Argentina US Trump Trade Steel

FILE - In this Aug. 11, 2014 file photo, worker Jose Esquivel takes a brief break inside the Work Cooperative Los Constituyentes Limited metallurgical plant, which was formed by workers in response to the 2001 economic crisis, in Buenos Aires, Argentina. President Donald Trump on Dec. 2, 2019 accused Argentina and Brazil of hurting American farmers through currency manipulation and said he’ll slap tariffs on their steel and aluminum imports to retaliate. 

The U.S. has announced plans to restore tariffs on all steel and aluminum shipped from Brazil and Argentina in an effort to further assist American farmers. President Donald Trump claimed Brazil and Argentina “have been presiding over a massive devaluation of their currencies. which is not good for our farmers,” on Twitter early Monday morning.

“Therefore, effective immediately, I will restore the Tariffs on all Steel & Aluminum that is shipped into the U.S. from those countries,” Trump tweeted. “The Federal Reserve should likewise act so that countries, of which there are many, no longer take advantage of our strong dollar by further devaluing their currencies. This makes it very hard for our manufactures & farmers to fairly export their goods. Lower Rates & Loosen - Fed!”

The tariffs come on top of a hard year for the agricultural industry. Farmers have faced China’s retaliation in the trade war launched in 2018. China is the biggest buyer of many U.S. agricultural products, such as soybeans, cotton and cattle hides, making these products an obvious target for retaliatory tariffs. China bought anywhere from $20 billion to $26 billion worth of U.S. agricultural products a year from 2012 to 2017, but purchases fell to $9.2 billion in 2018 and are on a slightly higher pace so far this year. Soybean exports alone — one of the main exports — fell 75% from 2017 to 2018.

In response, the administration sent $8.6 billion to producers in 2018 to mitigate the impact. The U.S. Department of Agriculture has sent $6.7 billion to producers to offset losses on crops and livestock this year, and the administration has offered up to $14.5 billion through the Market Facilitation Program, which provides assistance for “non-specialty” crops, dairy, hogs and specialty crops. Some $7.25 billion was available in the first round in August, with additional tranches of $3.6 billion each possible in November and January “if conditions warrant,” according to USDA.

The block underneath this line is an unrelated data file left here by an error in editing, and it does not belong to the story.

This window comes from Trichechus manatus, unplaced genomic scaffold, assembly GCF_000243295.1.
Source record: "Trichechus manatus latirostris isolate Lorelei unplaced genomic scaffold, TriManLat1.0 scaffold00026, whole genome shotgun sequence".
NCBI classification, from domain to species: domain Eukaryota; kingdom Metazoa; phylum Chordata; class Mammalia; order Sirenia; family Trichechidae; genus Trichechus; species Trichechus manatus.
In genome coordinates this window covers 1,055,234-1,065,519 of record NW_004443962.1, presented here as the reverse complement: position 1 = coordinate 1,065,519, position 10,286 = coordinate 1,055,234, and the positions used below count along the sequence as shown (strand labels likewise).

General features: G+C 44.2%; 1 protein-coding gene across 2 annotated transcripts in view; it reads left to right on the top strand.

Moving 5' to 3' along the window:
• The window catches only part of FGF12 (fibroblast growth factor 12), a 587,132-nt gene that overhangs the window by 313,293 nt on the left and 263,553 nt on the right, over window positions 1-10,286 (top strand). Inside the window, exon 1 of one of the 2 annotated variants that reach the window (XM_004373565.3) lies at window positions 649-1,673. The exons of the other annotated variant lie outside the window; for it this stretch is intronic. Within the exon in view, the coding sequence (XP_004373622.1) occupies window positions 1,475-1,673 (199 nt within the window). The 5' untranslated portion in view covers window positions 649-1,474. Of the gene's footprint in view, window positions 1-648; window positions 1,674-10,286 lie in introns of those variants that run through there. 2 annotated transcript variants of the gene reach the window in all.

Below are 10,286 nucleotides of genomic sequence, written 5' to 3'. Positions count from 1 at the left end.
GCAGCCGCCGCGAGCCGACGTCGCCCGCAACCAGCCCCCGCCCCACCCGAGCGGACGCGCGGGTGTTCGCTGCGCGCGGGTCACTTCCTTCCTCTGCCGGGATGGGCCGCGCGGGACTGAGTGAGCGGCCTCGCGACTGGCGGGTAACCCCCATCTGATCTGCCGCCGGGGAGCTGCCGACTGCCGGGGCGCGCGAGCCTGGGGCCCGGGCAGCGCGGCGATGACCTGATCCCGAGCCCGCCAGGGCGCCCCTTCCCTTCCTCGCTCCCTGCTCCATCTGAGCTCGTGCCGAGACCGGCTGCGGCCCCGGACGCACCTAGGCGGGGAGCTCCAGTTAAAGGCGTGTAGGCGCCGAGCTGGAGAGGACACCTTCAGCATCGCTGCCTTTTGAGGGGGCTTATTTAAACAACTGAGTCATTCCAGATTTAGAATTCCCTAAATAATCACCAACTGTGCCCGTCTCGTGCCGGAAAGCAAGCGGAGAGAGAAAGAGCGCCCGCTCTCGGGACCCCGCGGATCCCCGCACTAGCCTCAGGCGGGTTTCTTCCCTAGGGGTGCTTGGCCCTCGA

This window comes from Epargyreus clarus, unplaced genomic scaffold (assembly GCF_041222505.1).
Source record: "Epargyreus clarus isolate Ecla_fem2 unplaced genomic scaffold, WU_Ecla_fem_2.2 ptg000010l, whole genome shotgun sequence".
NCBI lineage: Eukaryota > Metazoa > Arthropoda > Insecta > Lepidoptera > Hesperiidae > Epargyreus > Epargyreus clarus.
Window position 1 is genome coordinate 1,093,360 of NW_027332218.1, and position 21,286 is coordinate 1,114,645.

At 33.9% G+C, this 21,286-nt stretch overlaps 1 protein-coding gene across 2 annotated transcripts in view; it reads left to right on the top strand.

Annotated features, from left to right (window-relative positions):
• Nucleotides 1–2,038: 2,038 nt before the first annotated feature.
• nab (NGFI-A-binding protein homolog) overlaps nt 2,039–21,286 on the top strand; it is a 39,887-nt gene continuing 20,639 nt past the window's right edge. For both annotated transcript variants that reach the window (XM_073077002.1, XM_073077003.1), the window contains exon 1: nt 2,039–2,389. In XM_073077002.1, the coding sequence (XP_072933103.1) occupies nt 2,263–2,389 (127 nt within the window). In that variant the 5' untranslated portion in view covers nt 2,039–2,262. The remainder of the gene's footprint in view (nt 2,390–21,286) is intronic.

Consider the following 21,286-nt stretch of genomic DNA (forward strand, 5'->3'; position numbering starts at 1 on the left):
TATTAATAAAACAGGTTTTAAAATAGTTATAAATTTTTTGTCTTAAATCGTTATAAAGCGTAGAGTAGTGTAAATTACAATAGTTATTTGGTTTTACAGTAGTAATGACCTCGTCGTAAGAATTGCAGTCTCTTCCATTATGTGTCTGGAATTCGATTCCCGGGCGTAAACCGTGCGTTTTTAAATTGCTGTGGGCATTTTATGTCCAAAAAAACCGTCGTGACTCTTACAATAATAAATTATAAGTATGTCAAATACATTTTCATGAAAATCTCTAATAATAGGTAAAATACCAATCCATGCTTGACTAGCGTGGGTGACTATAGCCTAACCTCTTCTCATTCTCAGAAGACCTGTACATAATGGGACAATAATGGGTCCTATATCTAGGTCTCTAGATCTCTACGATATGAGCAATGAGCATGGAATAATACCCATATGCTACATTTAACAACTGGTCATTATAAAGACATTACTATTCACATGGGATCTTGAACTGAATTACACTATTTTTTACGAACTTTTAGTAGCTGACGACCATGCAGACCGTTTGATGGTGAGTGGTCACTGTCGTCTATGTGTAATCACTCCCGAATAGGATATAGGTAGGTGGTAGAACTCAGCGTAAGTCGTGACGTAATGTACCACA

While studies show the majority of farmers impacted by the tariffs are in Illinois, Ohio and Iowa, Paris’ agriculture sector is also feeling the pinch. Cattlemen’s Livestock Sale Barn just had its largest sale of the year, but owner Laurie Mallicote told me ranchers have been hit hard by the tariffs. The field is holding steady for now, but it’s been a rough year for them within the general national decline in agriculture, she said. Farmers and ranchers in our area are affected by a country over 7,000 miles away. What a (small?) world.

The latest round of tariffs is meant to strengthen our economy and assist producers of all backgrounds, like those here in Lamar County. While global trade wars might seem far away, our neighbors are seeing it play out personally in real time.

Another reminder that national decisions have local consequences.

Macon Atkinson is a staff writer for The Paris News. She can be reached at 903-785-6963 or

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